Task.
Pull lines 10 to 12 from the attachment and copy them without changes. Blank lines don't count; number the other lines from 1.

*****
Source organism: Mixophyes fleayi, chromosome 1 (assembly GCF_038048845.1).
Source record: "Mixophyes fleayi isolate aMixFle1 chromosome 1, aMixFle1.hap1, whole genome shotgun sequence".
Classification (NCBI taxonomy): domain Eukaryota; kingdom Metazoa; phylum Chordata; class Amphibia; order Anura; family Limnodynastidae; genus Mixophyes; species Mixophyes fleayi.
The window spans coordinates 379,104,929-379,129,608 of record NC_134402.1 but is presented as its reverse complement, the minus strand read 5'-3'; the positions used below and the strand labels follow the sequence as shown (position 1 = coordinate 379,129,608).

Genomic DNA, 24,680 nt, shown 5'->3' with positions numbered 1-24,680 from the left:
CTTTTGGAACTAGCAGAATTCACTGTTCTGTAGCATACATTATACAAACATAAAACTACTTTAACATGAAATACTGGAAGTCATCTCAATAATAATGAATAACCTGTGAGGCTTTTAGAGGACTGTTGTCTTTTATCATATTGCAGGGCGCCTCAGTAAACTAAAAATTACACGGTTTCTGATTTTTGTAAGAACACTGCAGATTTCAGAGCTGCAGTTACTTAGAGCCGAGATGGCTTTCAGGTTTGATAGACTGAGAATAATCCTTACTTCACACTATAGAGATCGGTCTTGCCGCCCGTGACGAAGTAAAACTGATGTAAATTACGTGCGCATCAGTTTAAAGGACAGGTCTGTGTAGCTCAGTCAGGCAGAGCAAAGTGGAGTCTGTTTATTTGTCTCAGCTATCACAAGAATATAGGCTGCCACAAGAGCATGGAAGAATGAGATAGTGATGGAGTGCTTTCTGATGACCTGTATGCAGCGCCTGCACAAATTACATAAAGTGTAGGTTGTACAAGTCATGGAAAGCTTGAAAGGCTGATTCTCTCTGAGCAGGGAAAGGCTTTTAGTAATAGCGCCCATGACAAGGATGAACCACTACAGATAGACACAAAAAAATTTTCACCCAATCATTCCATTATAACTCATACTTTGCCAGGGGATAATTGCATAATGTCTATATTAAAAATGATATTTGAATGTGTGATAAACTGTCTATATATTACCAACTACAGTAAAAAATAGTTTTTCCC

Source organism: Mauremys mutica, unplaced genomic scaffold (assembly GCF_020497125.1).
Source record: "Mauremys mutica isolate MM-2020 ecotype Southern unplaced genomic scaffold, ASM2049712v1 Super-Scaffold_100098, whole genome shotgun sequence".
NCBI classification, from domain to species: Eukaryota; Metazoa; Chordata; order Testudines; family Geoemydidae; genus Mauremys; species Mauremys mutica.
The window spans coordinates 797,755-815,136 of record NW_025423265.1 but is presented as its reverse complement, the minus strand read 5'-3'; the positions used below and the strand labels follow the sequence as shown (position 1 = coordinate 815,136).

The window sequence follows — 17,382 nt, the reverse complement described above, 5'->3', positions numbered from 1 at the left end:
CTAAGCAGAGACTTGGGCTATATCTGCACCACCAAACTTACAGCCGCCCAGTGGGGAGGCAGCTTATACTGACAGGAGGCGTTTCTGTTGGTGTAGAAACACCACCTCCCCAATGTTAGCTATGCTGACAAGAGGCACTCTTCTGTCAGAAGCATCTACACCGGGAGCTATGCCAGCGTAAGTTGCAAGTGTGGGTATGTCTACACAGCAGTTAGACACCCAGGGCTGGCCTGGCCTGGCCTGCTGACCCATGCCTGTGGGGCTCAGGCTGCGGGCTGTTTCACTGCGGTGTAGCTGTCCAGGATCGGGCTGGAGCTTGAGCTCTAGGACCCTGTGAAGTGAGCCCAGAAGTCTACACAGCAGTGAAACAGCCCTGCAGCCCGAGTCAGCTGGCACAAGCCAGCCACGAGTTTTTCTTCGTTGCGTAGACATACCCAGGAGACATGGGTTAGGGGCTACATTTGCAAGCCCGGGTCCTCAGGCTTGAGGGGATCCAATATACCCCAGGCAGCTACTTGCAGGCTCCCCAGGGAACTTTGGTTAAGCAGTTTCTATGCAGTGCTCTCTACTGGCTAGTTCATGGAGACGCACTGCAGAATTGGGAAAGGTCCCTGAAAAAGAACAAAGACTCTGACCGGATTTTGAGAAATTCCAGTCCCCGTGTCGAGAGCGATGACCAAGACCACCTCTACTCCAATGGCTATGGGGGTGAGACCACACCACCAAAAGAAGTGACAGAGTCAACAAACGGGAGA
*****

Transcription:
The window spans coordinates 797,755-815,136 of record NW_025423265.1 but is presented as its reverse complement, the minus strand read 5'-3'; the positions used below and the strand labels follow the sequence as shown (position 1 = coordinate 815,136).

The window sequence follows — 17,382 nt, the reverse complement described above, 5'->3', positions numbered from 1 at the left end:
CTAAGCAGAGACTTGGGCTATATCTGCACCACCAAACTTACAGCCGCCCAGTGGGGAGGCAGCTTATACTGACAGGAGGCGTTTCTGTTGGTGTAGAAACACCACCTCCCCAATGTTAGCTATGCTGACAAGAGGCACTCTTCTGTCAGAAGCATCTACACCGGGAGCTATGCCAGCGTAAGTTGCAAGTGTGGGTATGTCTACACAGCAGTTAGACACCCAGGGCTGGCCTGGCCTGGCCTGCTGACCCATGCCTGTGGGGCTCAGGCTGCGGGCTGTTTCACTGCGGTGTAGCTGTCCAGGATCGGGCTGGAGCTTGAGCTCTAGGACCCTGTGAAGTGAGCCCAGAAGTCTACACAGCAGTGAAACAGCCCTGCAGCCCGAGTCAGCTGGCACAAGCCAGCCACGAGTTTTTCTTCGTTGCGTAGACATACCCAGGAGACATGGGTTAGGGGCTACATTTGCAAGCCCGGGTCCTCAGGCTTGAGGGGATCCAATATACCCCAGGCAGCTACTTGCAGGCTCCCCAGGGAACTTTGGTTAAGCAGTTTCTATGCAGTGCTCTCTACTGGCTAGTTCATGGAGACGCACTGCAGAATTGGGAAAGGTCCCTGAAAAAGAACAAAGACTCTGACCGGATTTTGAGAAATTCCAGTCCCCGTGTCGAGAGCGATGACCAAGACCACCTCTACTCCAATGGCTATGGGGGTGAGACCACACCACCAAAAGAAGTGACAGAGTCAACAAACGGGAGA